David Baron's Weblog


Tuesday, 2009-07-07, 21:47 -0700

Belorussian translation (added 2010-05-24, URL changed 2010-09-22)

I wanted to give my opinion on why the XHTML2 Working Group failed while the topic was still under discussion. These are thoughts based on my memory of various events (including many mailing list discussions, a workshop in 2004, and some technical plenaries), and my memory may not be perfect. But impressions do matter (since they lead to events), and in this case I'd like to convey my impressions, even if I haven't gone back to find all the mailing list messages or the minutes of meetings that made me form those impressions.

The work on XHTML2 started at a time when the technology underlying the Web (as experienced by the bulk of users and content providers) was stagnating. Internet Explorer had a monopoly or near-monopoly in the Web browser market. Microsoft was slowing development of new versions of Internet Explorer in the hope that Web-based applications would not be able to compete with Windows applications, and Windows applications would keep people locked in to the Windows operating system.

Thus XHTML2 was developed with no expectation that the leading Web browser would ever implement it. In that environment, other groups working on Web technologies kept working with other browser makers, in the hope that the success of their technology in other browsers would eventually pressure Microsoft into implementing. However, the developers of XHTML took a more extreme position: they wanted to build a separate Web, of their own technology, designed “the right way.” Their Web technology would be browsed with different software that would eventually displace current Web browsers—all current Web browsers.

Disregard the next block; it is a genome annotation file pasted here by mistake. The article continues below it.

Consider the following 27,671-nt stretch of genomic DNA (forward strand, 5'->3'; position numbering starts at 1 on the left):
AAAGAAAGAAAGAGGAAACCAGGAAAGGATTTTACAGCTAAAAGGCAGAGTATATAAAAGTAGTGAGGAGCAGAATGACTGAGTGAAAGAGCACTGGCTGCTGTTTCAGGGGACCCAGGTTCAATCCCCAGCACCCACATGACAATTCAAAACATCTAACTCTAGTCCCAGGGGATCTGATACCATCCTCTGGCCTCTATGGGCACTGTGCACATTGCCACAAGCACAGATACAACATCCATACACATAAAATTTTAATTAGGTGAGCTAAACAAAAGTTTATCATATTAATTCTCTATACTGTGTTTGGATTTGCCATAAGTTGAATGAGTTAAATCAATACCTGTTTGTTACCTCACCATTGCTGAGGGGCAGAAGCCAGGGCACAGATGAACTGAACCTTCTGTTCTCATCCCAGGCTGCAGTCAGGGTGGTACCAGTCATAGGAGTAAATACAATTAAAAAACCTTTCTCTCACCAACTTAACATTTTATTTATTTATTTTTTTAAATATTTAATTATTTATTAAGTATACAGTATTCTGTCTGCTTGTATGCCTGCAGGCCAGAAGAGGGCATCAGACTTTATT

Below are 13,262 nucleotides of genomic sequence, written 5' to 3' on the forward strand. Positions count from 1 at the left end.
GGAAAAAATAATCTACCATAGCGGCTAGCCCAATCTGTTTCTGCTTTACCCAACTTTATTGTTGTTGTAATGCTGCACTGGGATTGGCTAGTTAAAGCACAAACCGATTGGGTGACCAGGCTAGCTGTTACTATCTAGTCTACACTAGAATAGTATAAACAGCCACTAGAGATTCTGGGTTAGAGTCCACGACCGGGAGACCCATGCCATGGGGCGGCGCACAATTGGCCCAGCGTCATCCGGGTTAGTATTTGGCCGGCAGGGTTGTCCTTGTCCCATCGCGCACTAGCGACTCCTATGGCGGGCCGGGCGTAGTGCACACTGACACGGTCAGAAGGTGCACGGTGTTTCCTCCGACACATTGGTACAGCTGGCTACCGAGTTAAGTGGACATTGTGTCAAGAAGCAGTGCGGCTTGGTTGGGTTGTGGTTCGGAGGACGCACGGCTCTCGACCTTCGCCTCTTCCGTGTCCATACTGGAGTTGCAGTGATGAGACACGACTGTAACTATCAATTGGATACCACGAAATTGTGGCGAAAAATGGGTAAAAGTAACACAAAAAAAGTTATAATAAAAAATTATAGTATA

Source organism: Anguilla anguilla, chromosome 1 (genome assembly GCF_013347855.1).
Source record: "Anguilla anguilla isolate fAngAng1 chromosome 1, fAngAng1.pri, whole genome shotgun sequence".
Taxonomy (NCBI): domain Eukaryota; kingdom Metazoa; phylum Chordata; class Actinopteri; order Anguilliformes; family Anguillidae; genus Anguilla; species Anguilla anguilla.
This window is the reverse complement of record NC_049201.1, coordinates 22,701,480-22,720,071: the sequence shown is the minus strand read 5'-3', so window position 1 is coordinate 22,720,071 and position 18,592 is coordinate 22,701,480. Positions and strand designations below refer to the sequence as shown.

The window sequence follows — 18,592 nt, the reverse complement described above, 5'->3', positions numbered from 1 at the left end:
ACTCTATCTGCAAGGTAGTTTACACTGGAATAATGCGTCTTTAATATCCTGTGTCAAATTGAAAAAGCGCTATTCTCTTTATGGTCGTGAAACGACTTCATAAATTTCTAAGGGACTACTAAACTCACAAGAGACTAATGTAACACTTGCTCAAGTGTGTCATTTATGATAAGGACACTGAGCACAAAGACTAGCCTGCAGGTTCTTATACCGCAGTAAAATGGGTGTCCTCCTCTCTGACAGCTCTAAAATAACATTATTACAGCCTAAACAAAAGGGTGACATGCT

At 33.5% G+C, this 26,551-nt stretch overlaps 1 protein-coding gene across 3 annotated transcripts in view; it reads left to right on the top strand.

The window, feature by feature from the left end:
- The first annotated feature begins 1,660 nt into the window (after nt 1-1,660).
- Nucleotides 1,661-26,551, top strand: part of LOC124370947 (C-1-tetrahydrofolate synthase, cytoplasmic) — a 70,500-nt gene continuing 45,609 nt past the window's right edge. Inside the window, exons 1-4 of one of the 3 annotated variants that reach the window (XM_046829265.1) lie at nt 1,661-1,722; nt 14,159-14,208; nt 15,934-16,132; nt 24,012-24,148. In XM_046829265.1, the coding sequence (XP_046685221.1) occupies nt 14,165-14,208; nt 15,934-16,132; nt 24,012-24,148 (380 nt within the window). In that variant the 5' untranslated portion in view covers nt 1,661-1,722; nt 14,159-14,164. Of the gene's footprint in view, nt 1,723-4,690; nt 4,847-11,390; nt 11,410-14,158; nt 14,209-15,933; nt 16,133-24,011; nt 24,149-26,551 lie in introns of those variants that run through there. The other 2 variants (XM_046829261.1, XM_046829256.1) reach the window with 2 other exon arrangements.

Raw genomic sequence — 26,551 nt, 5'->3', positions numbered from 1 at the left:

This showed when members of the group spoke to authors: they showed uses that didn't depend on browsers implementing HTML, and emphasized those uses, to try to build up a critical mass of users.

The working group became hostile to Web browser implementors, even those implementors who were trying to move the Web forward. They discouraged those implementors from participating, and didn't think about what might get those implementors back into their fold.

This showed when they didn't care whether it was possible to implement XHTML2 in the same software that already implemented other Web technologies. For example, they required different processing for "new" documents, but provided no mechanism to distinguish them from "old" ones. (And they did this twice, once with XHTML1 and again with XHTML2.)

Finally, this lack of communication led past the intended divergence, to unintended divergence. XHTML2 became unnecessarily different in ways that would make it even harder to bring back into today's Web.

Well, this plan to replace the Web doesn't seem to have worked so far. And the Web browser market is becoming more competitive: enough that we're pushing today's Web forward so that more things can be built on it. We don't need to replace it with a new one.